Disconnecting wasn’t easy. You don’t think about it when you go reach for your phone and casually press the screen to open an app or got to a website. It’s almost second nature, it’s just the normal way of carrying on your life. It’s the few minutes you get to get away and immerse yourself. Seeing, what is the world up to? Just from observing a typical day in one’s life you can see how much relying on technology coerces our path. From looking at a weather app, to see if I may need an umbrella today. To mapping out the easiest route home. To checking on yelp for the best lunch spots in my area. In every aspect of life there seems to be an APP to assist. Even though it is affecting my daily choices, I did find most of the information useful to my daily task.

News is an important avenue of information. It is a necessary intrusion on our solitude. It is important to know current events in politics, local and international.it informs us on things we need to know about. Our country, citizens and leaders.  News is providing proof. It is informing us on topics and giving us knowledge. Letting the public know what is going on. News does not create more solitude. If anything, it’s bringing to light a world of information. Making us feel more a part of a community. For example, when catastrophes happen people have a common denominator they are all citizens of that area or nation being affected. They band together by helping their community.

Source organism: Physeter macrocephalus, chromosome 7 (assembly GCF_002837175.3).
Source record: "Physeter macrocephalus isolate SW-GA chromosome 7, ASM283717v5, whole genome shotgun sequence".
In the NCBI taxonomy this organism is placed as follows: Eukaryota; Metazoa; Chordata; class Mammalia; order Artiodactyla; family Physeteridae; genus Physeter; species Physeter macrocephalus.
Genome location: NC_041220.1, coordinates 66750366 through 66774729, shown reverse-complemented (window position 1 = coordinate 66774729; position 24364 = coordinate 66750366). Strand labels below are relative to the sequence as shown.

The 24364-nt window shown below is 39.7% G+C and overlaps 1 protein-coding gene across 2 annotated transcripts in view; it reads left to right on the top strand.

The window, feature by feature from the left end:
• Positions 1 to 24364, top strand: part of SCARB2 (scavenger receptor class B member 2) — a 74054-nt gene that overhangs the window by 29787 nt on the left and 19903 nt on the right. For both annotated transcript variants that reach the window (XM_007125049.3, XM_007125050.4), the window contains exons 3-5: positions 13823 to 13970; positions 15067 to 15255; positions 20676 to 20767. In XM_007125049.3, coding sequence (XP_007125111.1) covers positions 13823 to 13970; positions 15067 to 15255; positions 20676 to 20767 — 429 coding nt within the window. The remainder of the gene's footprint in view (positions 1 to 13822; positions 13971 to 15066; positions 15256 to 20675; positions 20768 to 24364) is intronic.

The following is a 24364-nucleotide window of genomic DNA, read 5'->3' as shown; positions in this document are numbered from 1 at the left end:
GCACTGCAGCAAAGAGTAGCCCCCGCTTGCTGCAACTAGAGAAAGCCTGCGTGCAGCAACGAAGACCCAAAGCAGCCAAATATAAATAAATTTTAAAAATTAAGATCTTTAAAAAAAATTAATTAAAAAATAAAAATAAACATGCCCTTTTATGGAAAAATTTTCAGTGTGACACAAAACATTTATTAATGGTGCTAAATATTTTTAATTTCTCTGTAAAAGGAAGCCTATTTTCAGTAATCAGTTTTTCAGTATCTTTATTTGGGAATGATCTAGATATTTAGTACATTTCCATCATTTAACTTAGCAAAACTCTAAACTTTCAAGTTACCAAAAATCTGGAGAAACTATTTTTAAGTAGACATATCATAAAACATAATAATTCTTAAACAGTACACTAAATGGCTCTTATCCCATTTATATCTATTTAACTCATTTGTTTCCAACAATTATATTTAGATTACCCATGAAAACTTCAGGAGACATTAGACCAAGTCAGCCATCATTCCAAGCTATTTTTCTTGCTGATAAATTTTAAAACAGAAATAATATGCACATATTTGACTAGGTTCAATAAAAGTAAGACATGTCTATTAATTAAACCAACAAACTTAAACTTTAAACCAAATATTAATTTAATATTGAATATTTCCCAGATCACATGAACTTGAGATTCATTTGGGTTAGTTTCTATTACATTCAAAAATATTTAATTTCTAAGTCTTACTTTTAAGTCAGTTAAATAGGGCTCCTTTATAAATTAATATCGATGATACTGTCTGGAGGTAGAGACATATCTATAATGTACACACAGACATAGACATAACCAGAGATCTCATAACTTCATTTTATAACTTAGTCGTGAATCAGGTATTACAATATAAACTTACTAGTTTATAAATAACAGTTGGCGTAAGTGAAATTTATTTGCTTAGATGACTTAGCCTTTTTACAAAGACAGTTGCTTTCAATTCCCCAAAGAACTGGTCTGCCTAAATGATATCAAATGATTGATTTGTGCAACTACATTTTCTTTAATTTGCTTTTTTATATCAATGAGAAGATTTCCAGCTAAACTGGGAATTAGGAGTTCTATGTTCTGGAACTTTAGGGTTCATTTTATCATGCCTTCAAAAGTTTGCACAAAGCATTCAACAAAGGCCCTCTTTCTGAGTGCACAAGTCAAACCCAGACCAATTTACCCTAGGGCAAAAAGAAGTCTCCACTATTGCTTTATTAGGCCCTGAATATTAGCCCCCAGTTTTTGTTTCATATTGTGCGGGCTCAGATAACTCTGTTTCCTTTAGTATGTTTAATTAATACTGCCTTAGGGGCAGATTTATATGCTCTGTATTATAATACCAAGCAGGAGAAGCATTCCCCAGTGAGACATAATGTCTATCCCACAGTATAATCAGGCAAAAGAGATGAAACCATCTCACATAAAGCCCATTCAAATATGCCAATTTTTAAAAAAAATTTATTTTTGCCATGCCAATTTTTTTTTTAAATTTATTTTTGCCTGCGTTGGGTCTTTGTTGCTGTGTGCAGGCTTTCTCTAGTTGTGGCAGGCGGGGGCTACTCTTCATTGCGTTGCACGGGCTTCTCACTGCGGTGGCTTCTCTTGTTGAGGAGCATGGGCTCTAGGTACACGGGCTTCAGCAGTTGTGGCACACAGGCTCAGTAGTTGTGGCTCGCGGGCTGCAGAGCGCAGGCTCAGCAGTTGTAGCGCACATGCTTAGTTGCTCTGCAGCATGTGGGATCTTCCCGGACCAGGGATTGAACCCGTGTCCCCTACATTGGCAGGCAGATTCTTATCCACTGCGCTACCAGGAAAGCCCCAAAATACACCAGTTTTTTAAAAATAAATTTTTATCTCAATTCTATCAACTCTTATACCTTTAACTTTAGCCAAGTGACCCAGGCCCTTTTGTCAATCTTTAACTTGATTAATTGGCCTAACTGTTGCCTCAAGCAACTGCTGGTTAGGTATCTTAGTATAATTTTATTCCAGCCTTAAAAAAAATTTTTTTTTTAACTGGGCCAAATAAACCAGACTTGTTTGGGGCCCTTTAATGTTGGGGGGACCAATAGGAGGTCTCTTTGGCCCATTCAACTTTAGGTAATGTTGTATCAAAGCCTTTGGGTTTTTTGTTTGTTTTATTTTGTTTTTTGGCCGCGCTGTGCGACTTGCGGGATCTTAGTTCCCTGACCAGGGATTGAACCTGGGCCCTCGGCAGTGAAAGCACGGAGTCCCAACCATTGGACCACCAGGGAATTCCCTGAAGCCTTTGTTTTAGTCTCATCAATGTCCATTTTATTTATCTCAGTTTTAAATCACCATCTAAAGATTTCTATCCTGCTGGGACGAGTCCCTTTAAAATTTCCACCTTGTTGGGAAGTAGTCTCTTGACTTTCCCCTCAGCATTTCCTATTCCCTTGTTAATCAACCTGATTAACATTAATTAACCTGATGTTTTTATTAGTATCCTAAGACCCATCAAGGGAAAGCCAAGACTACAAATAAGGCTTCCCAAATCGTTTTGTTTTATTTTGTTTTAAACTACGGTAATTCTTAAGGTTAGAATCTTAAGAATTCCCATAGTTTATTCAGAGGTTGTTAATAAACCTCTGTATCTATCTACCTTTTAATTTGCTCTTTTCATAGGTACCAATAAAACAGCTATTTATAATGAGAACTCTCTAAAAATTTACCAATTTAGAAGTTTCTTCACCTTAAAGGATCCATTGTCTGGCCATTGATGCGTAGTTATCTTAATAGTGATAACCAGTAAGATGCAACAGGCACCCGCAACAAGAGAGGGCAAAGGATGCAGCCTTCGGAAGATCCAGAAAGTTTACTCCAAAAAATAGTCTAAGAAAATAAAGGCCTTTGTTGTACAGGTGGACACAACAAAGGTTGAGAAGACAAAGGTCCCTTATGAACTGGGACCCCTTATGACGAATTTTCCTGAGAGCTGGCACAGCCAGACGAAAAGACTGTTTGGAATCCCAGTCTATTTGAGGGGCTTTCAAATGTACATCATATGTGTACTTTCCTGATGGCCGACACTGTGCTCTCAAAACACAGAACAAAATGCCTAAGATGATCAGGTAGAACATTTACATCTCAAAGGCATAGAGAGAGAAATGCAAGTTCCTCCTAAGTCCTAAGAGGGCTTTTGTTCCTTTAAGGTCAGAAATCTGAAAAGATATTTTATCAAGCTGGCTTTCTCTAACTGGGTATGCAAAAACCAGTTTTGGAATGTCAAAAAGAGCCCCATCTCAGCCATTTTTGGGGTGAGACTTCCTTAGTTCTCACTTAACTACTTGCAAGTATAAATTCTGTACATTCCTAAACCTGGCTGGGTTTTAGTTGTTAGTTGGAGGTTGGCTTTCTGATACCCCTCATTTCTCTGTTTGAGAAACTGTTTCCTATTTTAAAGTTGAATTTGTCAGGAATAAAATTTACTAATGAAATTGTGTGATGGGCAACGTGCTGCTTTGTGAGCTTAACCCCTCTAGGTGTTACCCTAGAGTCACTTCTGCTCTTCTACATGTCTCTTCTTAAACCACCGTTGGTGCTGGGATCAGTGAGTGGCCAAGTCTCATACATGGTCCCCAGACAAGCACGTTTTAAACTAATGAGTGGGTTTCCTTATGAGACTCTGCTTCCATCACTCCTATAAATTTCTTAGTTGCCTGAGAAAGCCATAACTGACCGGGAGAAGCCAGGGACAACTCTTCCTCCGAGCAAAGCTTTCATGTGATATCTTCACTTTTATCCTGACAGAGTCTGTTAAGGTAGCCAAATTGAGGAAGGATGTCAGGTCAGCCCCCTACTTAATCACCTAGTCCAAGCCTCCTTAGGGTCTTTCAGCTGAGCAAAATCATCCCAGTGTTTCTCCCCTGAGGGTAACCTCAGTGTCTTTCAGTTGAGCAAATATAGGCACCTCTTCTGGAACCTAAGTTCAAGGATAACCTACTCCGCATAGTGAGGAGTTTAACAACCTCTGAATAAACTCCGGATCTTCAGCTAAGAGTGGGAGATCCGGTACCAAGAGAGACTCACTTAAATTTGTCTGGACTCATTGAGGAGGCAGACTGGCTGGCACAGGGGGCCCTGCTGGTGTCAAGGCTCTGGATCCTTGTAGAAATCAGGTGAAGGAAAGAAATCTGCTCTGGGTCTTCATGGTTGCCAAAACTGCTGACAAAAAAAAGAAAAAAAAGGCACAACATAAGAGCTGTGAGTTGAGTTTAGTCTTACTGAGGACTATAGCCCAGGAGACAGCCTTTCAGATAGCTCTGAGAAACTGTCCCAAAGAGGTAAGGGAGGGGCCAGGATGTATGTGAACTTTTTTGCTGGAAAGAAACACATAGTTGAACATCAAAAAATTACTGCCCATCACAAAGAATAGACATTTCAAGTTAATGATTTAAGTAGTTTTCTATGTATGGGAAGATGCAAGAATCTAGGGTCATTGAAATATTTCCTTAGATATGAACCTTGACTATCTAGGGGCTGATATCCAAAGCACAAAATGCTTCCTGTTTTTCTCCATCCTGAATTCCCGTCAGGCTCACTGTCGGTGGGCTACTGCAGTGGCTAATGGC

Technology has come a long way. Some of these websites and programs that we are plugged into are an asset. The wave of new media has made life easier. People are more well informed, but we are also more consumed by technology. Nether to say it is bad nor good. Just examine how it is changing daily life and if it has a positive or negative effect. Every generation has a new form of media, it is forever changing, and while it changes so will we.

Have We Reached The End Of Solitude?

In one of the first paragraphs of “The End of Solitude”, William Deresiewicz writes, “technology is taking away our privacy and concentration, but it is also taking away are ability to be alone.” As I read deeply into his article, I found inspiration to take this assignment seriously and isolate myself from the news for 48-hours. (we know that this is supposed to be done. Please keep the writing concise).  This week was a hard time to stay away from the media. I began my isolation on Tuesday and I was leaving out of town to northern Florida on Friday. Least to say, I didn’t even know there was a hurricane going toward  coming to where I was heading.my destination.